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Author Topic: Advice on making contacts  (Read 2438 times)

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Offline Osric

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Advice on making contacts
« on: June 28, 2007, 11:58:02 AM »
I purchased an Oscar 18" mill just as a something for a personal hobby...I had some relatively small trees down that I wanted to mill and use the wood for personal projects.  Well, naturally, the more I saw, the more I want to saw MORE. :D  With the exception of a white pine that I need to take down soon, I've cut all the wood on my own lot that I want to cut and am looking for ways to get more (preferably free) logs to cut.  I've noticed that several people have mentioned that they have agreements with different contractors in order to get logs and am curious as to how you got those agreements.  Were these people you already knew?  Friends of a friend? Did you just call them out of the yellow pages or send them a letter through the mail?  What line did you take to convince them to give you the logs? Do they generally deliver or is picking them up part of the deal?

Obviously, I'm new at this and have loads of questions.  I know that my mill size will also be a limiting factor in what I can handle and will need to figure a way of working around that.  Does anyone have a small mill like this and maybe cut on the site where the logs are?  Just thinking outloud here...

In any case, any info on how you started making connections would be appreciated. 

Offline Daren

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Re: Advice on making contacts
« Reply #1 on: June 28, 2007, 07:39:31 PM »
Make up some business cards and keep them with you. When you see a tree service working...come back when they are on a break  :D, and ask who is the boss. Give him your card and tell him your intention, thank him, shake his hand and then get back out of their way.

If you live in town, get  to know the city street dept. guys, they work by the hour so they have some time to talk usually. If they don't do their own tree work ask who they call and say that you would like to meet that service next time they call them. Explain to them you can save them some labor/gas by having stuff dropped in your yard instead of hauling them back out of town (have a good idea of what you want and let them know, or you will get trash). If you live in the boonies go to the township road shed and ask about what they do with their trees, I don't know your geography but around here they remove alot for drainage/storm damage/easement...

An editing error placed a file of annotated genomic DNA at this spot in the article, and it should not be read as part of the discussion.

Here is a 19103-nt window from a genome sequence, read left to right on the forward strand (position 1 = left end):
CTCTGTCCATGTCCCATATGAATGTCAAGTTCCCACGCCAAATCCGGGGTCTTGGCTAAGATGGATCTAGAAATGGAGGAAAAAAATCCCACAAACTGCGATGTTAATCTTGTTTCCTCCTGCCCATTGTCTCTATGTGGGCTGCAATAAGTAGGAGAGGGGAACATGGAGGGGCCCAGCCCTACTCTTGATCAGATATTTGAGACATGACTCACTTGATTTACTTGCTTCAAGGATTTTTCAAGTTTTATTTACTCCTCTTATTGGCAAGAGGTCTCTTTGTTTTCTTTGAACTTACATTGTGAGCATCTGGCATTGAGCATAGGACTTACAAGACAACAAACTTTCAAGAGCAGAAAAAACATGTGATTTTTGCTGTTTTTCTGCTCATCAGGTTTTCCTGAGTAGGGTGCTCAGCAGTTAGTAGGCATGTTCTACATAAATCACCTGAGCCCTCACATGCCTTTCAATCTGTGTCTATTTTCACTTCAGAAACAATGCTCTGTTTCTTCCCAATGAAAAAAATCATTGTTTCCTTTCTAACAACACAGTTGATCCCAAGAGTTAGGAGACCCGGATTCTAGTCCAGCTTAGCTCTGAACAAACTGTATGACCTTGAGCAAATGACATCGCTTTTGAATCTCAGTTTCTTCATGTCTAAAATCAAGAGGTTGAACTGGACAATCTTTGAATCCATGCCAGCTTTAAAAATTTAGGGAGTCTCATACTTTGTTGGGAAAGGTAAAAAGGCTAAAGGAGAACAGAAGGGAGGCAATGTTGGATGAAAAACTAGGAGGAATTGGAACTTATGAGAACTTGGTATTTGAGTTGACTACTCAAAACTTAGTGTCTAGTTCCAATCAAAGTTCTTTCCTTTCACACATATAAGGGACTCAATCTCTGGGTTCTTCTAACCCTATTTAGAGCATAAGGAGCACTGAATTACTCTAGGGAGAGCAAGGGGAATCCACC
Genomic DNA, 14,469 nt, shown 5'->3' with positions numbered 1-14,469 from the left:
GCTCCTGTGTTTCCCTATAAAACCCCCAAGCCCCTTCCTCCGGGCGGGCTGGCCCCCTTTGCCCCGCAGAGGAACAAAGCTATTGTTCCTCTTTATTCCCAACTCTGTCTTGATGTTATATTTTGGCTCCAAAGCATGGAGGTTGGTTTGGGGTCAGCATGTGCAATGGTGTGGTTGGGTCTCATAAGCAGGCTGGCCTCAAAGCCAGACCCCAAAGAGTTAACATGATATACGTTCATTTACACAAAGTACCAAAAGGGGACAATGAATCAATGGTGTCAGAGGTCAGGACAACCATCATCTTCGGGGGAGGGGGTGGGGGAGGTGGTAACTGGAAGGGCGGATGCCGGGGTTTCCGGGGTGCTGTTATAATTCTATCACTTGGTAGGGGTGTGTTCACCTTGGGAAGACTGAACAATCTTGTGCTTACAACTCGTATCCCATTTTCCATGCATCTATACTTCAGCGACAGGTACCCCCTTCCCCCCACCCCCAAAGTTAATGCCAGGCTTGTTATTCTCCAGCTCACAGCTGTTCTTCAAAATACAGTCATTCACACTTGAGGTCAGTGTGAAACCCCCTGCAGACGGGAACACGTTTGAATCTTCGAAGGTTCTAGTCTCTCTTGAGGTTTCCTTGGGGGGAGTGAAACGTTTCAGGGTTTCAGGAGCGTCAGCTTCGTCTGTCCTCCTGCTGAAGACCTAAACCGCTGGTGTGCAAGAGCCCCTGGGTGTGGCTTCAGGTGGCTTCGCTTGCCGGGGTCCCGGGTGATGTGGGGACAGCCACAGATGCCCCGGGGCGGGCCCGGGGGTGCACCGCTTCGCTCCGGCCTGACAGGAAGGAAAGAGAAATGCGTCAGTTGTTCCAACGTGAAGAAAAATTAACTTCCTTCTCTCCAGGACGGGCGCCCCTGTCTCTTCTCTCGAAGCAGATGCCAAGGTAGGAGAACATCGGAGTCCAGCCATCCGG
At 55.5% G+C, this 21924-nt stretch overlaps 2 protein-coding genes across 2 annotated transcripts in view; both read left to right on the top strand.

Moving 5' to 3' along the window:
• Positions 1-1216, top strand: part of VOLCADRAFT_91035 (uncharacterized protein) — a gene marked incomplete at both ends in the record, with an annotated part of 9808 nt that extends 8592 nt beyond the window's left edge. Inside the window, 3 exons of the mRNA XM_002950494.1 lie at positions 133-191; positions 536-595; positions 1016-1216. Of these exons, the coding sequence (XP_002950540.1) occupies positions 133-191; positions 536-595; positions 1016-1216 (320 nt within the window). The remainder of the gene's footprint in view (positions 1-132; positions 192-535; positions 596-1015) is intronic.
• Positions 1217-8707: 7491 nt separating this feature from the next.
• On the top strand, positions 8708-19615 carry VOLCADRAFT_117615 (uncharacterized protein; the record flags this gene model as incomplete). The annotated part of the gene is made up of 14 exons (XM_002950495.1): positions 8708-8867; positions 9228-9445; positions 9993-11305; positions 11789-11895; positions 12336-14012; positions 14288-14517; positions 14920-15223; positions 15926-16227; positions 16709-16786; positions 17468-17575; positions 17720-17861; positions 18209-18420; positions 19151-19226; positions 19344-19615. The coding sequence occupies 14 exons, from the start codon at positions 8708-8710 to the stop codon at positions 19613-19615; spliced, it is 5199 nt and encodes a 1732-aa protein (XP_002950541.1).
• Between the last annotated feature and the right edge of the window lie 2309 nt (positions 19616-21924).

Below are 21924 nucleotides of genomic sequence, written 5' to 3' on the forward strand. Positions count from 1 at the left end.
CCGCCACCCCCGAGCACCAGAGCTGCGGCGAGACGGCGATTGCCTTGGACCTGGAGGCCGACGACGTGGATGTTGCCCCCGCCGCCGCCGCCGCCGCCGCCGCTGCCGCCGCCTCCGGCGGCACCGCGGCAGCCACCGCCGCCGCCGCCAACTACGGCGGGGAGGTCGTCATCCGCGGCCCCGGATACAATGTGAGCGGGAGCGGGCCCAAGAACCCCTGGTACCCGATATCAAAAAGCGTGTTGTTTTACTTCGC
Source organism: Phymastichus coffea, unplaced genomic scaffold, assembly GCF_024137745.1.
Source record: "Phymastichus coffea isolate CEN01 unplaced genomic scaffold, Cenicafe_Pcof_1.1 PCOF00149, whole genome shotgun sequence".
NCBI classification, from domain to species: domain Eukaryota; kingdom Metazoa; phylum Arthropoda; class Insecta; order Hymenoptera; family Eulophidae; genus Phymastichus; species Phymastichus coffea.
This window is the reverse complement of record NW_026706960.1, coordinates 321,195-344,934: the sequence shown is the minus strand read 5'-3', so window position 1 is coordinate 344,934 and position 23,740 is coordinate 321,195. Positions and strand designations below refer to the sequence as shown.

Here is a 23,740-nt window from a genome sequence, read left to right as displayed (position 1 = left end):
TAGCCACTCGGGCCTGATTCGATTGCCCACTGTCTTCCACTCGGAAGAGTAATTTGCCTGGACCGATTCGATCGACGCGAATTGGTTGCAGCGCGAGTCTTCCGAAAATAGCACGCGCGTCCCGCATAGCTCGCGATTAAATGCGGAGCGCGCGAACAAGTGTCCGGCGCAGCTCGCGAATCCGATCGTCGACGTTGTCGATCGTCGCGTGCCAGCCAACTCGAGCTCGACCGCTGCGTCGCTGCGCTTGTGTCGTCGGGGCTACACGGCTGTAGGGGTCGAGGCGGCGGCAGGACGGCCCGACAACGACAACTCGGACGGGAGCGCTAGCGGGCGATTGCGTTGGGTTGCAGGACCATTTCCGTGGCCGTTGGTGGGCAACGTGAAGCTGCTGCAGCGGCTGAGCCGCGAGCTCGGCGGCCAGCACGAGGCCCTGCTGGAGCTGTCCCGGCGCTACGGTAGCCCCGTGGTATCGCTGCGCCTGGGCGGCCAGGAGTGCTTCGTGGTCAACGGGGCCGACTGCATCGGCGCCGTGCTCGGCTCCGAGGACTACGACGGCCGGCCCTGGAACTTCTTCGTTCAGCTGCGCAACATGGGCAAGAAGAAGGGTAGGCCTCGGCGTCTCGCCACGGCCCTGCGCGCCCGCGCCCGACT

The local rural electric company also remove trees for easement (and pull old cedar/SYP poles if you are interested). The biggest supplier for me are excavation contractors doing clearing work for new housing developments/drainage/bridge construction. I called all of them on the phone to get a feel for their attitude, most where indifferent but there are alot around so 1/20 is still enough to make it worth while.

As far as pickup or delivery that depends on the situation you have to be flexible. Most of mine are delivered, but that was 1-2 years in the making. Plan on fetching some getting started, if it is a good one you have to be prompt "you snooze you loose" and if the source calls you a couple times and you are a no show...they won't waste any more time with you.

Pay them back, buy a good chainsaw sharpener and learn how to use it. A handful of sharp chains can bring a trailer load of logs. After a hard days work some guys like an adult beverage, whether you partake or not a 12 pack usually will bring a crew with some logs to drop and something to quench their thirst, and spend a few minutes talking (the most important part, getting to know you). They could take their logs to the dump/split them for firewood...or drop them at your place, have a cold one and if you are on their way save a couple miles and get them home quicker. Most tree services chip all but the kinda logs your mill can handle, might as well drop them with you.

I can offer more advice later and am sure others can too, that is just stuff off the top of my head and I am a little tired from sawing a load of sugar maple, ash and a couple small cedars the city street guy dropped of yesterday ;D.

Experience is something you don't get until just after you need it.


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